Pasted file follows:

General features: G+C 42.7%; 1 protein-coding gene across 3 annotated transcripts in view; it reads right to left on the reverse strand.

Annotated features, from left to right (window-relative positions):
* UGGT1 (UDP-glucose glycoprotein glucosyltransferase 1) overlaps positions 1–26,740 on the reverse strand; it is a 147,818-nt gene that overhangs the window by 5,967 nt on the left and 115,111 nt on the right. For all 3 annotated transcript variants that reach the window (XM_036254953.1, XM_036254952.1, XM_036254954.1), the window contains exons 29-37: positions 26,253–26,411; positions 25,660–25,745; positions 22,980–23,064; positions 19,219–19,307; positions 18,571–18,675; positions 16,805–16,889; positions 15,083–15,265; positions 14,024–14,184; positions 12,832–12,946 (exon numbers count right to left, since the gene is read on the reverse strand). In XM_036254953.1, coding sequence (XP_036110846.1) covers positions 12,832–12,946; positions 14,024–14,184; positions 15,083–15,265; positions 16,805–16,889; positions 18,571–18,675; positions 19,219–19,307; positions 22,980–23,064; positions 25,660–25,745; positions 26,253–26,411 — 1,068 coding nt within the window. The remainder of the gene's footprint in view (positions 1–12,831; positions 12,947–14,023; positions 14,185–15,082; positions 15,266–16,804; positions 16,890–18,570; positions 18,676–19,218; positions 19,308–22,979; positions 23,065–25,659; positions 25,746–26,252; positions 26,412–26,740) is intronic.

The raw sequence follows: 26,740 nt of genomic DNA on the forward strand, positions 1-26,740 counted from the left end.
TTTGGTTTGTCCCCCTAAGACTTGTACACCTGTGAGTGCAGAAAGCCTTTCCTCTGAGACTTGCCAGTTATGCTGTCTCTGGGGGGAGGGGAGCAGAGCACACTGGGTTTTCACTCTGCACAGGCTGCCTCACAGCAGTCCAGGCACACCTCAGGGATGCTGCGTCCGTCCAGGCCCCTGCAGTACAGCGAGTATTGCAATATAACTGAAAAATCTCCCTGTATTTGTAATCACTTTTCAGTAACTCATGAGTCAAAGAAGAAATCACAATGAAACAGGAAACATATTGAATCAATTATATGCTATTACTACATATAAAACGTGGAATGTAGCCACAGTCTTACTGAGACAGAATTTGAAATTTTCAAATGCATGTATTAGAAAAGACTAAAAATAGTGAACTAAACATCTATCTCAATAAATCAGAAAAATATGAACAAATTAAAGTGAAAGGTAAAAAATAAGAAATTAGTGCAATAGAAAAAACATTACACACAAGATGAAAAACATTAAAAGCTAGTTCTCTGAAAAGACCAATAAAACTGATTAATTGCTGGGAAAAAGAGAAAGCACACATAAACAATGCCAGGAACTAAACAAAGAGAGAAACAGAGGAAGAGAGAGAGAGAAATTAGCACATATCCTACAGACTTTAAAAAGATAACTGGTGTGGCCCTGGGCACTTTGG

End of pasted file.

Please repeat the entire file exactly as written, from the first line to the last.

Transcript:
General features: G+C 42.7%; 1 protein-coding gene across 3 annotated transcripts in view; it reads right to left on the reverse strand.

Annotated features, from left to right (window-relative positions):
* UGGT1 (UDP-glucose glycoprotein glucosyltransferase 1) overlaps positions 1–26,740 on the reverse strand; it is a 147,818-nt gene that overhangs the window by 5,967 nt on the left and 115,111 nt on the right. For all 3 annotated transcript variants that reach the window (XM_036254953.1, XM_036254952.1, XM_036254954.1), the window contains exons 29-37: positions 26,253–26,411; positions 25,660–25,745; positions 22,980–23,064; positions 19,219–19,307; positions 18,571–18,675; positions 16,805–16,889; positions 15,083–15,265; positions 14,024–14,184; positions 12,832–12,946 (exon numbers count right to left, since the gene is read on the reverse strand). In XM_036254953.1, coding sequence (XP_036110846.1) covers positions 12,832–12,946; positions 14,024–14,184; positions 15,083–15,265; positions 16,805–16,889; positions 18,571–18,675; positions 19,219–19,307; positions 22,980–23,064; positions 25,660–25,745; positions 26,253–26,411 — 1,068 coding nt within the window. The remainder of the gene's footprint in view (positions 1–12,831; positions 12,947–14,023; positions 14,185–15,082; positions 15,266–16,804; positions 16,890–18,570; positions 18,676–19,218; positions 19,308–22,979; positions 23,065–25,659; positions 25,746–26,252; positions 26,412–26,740) is intronic.

The raw sequence follows: 26,740 nt of genomic DNA on the forward strand, positions 1-26,740 counted from the left end.
TTTGGTTTGTCCCCCTAAGACTTGTACACCTGTGAGTGCAGAAAGCCTTTCCTCTGAGACTTGCCAGTTATGCTGTCTCTGGGGGGAGGGGAGCAGAGCACACTGGGTTTTCACTCTGCACAGGCTGCCTCACAGCAGTCCAGGCACACCTCAGGGATGCTGCGTCCGTCCAGGCCCCTGCAGTACAGCGAGTATTGCAATATAACTGAAAAATCTCCCTGTATTTGTAATCACTTTTCAGTAACTCATGAGTCAAAGAAGAAATCACAATGAAACAGGAAACATATTGAATCAATTATATGCTATTACTACATATAAAACGTGGAATGTAGCCACAGTCTTACTGAGACAGAATTTGAAATTTTCAAATGCATGTATTAGAAAAGACTAAAAATAGTGAACTAAACATCTATCTCAATAAATCAGAAAAATATGAACAAATTAAAGTGAAAGGTAAAAAATAAGAAATTAGTGCAATAGAAAAAACATTACACACAAGATGAAAAACATTAAAAGCTAGTTCTCTGAAAAGACCAATAAAACTGATTAATTGCTGGGAAAAAGAGAAAGCACACATAAACAATGCCAGGAACTAAACAAAGAGAGAAACAGAGGAAGAGAGAGAGAGAAATTAGCACATATCCTACAGACTTTAAAAAGATAACTGGTGTGGCCCTGGGCACTTTGG